There are many jobs out there that just don’t get the glory and recognition they deserve (we see you paramedics, food service workers, teachers, etc.).
We’d also add system administrator to that list. Why? First, you have to know what they do to understand why they’re so important.
What do system administrators do?
If you ask Indeed.com, they’ll tell you, “A system administrator is responsible for the configuration, upkeep and reliable operation of a company’s network and computer systems.”
Configuration, upkeep, and reliable operation may sound like a lot because it is. A company’s network and computer systems can span twenty computers to thousands. More computers and devices means more users. System administrators fight a constant battle between uptime, security, and keeping systems compliant and up-to-date with the most recent technology.
The unsung part comes from system admins often having to respond to late night (or early morning) disaster calls, navigating the fine line between doing things quickly and keeping systems secure, and maintaining a system that if down, could cost a company millions.
System administrators also deal with the end users. While some may be more tech savvy than others, there is the inevitable request coming from someone who can’t print or spilled earl grey on their laptop. Imagine trying to keep a complex infrastructure running smoothly while making sure Bob in accounting doesn’t have a sticky keyboard.
System administrators are often responsible for the first and last lines of defense. They also must be excellent problem solvers and have the ability to multitask.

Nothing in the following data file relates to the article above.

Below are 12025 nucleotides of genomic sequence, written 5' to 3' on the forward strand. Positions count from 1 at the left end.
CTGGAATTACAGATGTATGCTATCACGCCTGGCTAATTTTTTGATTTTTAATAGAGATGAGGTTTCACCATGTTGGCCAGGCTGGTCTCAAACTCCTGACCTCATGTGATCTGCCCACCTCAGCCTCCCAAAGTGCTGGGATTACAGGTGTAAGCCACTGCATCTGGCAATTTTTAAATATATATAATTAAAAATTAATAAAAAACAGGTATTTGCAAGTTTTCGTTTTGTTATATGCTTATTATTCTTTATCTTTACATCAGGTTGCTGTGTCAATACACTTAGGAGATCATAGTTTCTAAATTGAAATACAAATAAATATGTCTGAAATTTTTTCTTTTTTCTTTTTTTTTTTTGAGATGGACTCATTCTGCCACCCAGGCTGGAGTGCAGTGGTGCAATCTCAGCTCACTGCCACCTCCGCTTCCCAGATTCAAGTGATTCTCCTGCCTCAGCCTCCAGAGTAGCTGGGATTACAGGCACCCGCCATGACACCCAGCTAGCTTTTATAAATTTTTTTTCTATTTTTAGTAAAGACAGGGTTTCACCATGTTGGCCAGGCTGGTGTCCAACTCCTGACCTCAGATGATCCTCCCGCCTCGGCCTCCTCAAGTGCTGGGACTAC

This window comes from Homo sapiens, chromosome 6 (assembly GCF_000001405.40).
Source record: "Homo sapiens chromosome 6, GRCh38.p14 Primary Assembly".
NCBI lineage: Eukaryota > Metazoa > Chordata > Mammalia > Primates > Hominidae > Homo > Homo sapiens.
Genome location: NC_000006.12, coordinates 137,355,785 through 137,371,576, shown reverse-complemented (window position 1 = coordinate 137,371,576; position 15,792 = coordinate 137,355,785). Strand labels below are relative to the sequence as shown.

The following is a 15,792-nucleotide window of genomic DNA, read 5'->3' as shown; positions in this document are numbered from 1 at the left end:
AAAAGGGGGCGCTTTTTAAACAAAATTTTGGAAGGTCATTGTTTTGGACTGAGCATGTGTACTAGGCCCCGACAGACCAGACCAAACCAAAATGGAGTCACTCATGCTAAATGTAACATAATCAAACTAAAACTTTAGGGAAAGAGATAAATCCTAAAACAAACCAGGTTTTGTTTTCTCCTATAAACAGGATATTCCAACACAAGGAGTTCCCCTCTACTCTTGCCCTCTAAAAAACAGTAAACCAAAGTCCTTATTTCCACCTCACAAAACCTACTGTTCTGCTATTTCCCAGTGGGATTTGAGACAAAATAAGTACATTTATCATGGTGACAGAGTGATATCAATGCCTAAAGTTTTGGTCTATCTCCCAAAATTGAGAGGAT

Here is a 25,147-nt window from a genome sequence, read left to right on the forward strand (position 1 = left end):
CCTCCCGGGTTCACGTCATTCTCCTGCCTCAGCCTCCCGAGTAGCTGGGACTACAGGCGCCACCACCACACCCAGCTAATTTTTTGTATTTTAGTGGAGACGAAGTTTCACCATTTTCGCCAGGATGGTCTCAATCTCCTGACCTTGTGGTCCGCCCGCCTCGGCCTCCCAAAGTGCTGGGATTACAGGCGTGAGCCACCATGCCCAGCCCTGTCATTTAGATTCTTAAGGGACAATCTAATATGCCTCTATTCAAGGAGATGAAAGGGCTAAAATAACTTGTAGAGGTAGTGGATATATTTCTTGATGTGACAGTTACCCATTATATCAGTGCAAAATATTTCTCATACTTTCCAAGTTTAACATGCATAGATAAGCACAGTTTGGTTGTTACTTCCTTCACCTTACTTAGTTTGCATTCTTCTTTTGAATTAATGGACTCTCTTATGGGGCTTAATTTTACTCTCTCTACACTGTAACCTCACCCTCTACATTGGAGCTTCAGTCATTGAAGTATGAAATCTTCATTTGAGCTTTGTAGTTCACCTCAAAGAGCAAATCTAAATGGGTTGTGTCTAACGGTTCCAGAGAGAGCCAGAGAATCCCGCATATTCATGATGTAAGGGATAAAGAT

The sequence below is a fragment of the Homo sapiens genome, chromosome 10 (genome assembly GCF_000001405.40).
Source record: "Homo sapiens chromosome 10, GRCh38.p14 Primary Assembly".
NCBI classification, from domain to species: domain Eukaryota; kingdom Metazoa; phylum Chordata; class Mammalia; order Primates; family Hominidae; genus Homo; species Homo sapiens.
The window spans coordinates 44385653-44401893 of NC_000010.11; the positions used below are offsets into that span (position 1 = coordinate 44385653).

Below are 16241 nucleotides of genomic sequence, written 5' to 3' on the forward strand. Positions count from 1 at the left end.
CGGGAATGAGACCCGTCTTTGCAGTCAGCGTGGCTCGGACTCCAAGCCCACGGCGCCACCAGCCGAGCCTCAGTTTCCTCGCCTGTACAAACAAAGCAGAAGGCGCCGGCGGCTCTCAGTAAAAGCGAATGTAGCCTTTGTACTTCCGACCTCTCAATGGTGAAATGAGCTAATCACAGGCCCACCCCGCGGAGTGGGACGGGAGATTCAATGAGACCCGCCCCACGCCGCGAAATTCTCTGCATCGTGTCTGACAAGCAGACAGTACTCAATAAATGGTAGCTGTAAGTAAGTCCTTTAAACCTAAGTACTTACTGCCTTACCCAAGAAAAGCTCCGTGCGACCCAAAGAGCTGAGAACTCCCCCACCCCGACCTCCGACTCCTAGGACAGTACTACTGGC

What are important certifications for system administrators?
Depending on the type of organization, different types of certifications or training will be required. Some very common certifications most system admins hold are:
CompTIA is a widely respected and well-known organization in the global IT ecosystem. The above certifications are considered ‘core’ training for IT. A+ is usually required in most IT professions and is a good place to start.
No system administrators = spontaneous combustion
Dramatic? Yes. But think about it – when COVID-19 rocked our world (in a very bad way) much of the workforce retreated to home-based work. This sudden and huge shift meant a lot of extra work and troubleshooting for virtually everyone working in a system administration capacity.
Remote architectures are inherently different and more prone to security issues. Making sure the workforce has all the tools and software necessary to properly communicate was also critical.
When system administrators do their jobs correctly, no one notices because everything keeps running as is. It’s not like a developer who builds a website or a writer who publishes an article. The tangible result of their work is business as usual. Their work is invisible to many but so incredibly important.
The future of system administration
Maybe you remember a time before cell phones, or at least smartphones. We’ve seen drastic changes in our daily technology over the years, but do we stop to think what that means for system administrators?
The daily handling of hardware and physical server stacking is mostly a thing of the past. Increase in virtualization has meant flexibility and far less downtime. Duncan Epping, chief technologist of storage and availability at VMware says this:
“I think vMotion is one of those features that changed everything. No more planned downtime for hardware maintenance — just move your workload from host A to host B and do what you need to do. You can even do this in fully automated fashion using maintenance mode. I wish I had that when I was managing hundreds of physical hosts in my early days.”
Before smartphones, most of us weren’t using our personal devices for work-related purposes. Today, that’s completely different. Many of us have multiple devices linked to our work accounts. The increase in device-related access adds layers of complexity and security considerations for system administrators.
As our businesses shift into more complex technology, so too do the skills required by those who run our systems. Remember to thank those who keep our systems running.